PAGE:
KA: YesPassover is a holiday about a very long walk and I love walking, particularly urban walking. I love the unexpected elements, running into people, seeing a bunch of crows in a palm tree or the same color cars parked on one side of the street. I feel like that stuff always jolts me out of my head. I also love listening to something as I’m walking and existing in several spaces at once; in the physical world, and in the world that’s been created by what I’m listening to. I thought it was fun to play with that in the walk we made. It seems to me that you think about urban planning and spaces much more deeply than I do. I’m more like, “Look a cool bird!” 

How did you feel about the collaborative aspect of creating this walk? Was the process like what you had envisioned going in?

BM: You know, I hadn’t really envisioned the process at all, which to me, is always a good thing. I had a set of organizing principles—a tour of a place set in another place, something about Passover, working with you—that I knew I wanted to follow, and the rest was open ended. Those are elements of a good project for me, because the guiding principles create boundaries and a way forward, but I’m not overly tied to an outcome. 

At the Tierra de la Culebra Park, an oasis which appears during the Jews’ escape into the desert.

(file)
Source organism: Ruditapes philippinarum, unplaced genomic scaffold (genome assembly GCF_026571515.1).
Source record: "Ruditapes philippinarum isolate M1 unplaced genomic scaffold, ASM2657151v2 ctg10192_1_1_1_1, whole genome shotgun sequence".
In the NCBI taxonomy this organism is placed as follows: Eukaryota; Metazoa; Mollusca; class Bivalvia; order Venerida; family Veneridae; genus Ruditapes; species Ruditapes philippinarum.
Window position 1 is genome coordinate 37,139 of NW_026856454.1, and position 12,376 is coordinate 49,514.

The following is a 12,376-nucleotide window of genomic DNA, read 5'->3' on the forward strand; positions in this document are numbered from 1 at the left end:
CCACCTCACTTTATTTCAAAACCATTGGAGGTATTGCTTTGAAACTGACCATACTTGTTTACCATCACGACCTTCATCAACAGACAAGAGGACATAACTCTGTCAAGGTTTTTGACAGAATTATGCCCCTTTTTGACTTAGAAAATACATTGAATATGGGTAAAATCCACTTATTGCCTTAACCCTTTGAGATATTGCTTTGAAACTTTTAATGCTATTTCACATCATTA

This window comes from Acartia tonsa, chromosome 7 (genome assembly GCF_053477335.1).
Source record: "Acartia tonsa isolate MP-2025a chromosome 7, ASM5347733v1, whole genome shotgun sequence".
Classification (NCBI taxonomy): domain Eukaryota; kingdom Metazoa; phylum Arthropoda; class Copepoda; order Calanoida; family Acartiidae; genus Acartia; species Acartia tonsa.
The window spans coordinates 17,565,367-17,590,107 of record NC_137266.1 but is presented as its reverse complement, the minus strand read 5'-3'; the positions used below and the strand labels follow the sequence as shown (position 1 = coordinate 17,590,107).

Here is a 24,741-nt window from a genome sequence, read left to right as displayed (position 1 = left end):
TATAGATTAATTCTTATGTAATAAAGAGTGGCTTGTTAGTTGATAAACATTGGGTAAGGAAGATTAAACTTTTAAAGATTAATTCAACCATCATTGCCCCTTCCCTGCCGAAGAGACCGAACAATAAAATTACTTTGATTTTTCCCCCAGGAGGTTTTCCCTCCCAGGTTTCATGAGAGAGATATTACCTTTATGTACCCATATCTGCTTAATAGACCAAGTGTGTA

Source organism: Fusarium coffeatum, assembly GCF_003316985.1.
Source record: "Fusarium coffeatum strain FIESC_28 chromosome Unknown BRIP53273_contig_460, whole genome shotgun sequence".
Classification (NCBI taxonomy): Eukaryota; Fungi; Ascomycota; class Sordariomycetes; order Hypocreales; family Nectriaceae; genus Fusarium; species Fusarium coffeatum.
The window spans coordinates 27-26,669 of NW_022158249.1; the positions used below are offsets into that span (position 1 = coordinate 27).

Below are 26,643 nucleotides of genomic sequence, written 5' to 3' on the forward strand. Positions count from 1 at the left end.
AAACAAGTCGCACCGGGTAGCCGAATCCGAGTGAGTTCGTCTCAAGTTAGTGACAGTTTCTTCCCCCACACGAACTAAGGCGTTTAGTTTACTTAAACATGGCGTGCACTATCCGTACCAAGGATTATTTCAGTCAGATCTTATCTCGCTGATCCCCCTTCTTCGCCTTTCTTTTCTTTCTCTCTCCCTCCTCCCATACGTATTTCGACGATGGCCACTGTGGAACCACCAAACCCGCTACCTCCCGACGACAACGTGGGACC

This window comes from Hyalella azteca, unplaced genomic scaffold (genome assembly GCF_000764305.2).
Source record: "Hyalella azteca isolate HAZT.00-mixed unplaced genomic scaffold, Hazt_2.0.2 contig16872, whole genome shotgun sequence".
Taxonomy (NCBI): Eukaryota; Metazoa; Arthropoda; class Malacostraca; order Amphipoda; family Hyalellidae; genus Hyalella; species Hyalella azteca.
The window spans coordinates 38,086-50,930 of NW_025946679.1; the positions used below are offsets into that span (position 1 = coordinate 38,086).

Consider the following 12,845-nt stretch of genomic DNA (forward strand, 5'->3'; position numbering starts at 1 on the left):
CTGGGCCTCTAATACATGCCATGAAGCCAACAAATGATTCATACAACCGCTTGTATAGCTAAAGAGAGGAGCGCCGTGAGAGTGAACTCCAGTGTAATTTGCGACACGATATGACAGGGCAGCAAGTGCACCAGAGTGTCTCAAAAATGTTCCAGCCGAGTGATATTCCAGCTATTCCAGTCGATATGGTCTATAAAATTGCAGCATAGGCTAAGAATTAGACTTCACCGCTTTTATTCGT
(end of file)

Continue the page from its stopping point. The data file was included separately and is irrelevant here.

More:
Coronavirus was another principle and to be honest, I think it was helpful for us. In the beginning, we had talked about guided tours, and were talking about making art to show on the tour. But with coronavirus, it pushed us into an audio tour format, which I, personally, would have never thought of. We started imagining the classic centerpiece of the Passover story—the Plagues—not as a visual piece but as a soundscape. Eleanor (one of the participating artists) linked us up with the work of the amazing Fil Corbitt (who did not just the Plagues soundscape but the promo pieces, just for fun). That was what lit the match for me—to imagine Exodus 2021 as a full-blown audio experience. From there it felt like it grew organically. I think we were really brilliant that we met with Deanna Neil to walk us through the Passover story from a Jewish angle, because it gave us the confidence to have a clear framework for each stop, what we wanted it to accomplish, and to approach the artists with that framing… and then let them do their thing. Eleanor Tullock had just done an audio letter for Fil’s podcast, so we asked her to do something for crossing the Red Sea, and of course, she took it so much further and created a vision of this migrant camp, with their pots and their pans, moving slowly across the desert. Corey Vogel, who you knew from the Inquiry Fellowship, seemed perfect for the energy of Moses’ encounters with the Pharaoh. Linnea Sablosky is a super talented singer who lives right next to the Oasis stop, and she brought Adam Hirsch as well. And then we had your brilliant brother, Matthew Shifrin, do this funny, sweet intro piece.  What was nice was that it wasn’t just music; we had interactive pieces like the breathwork by Christina Aumann at the Burning Bush stop and Miriam’s Dance, the final celebration of the victory over the Egyptians, by another Asylum alumna, Alexx Schilling.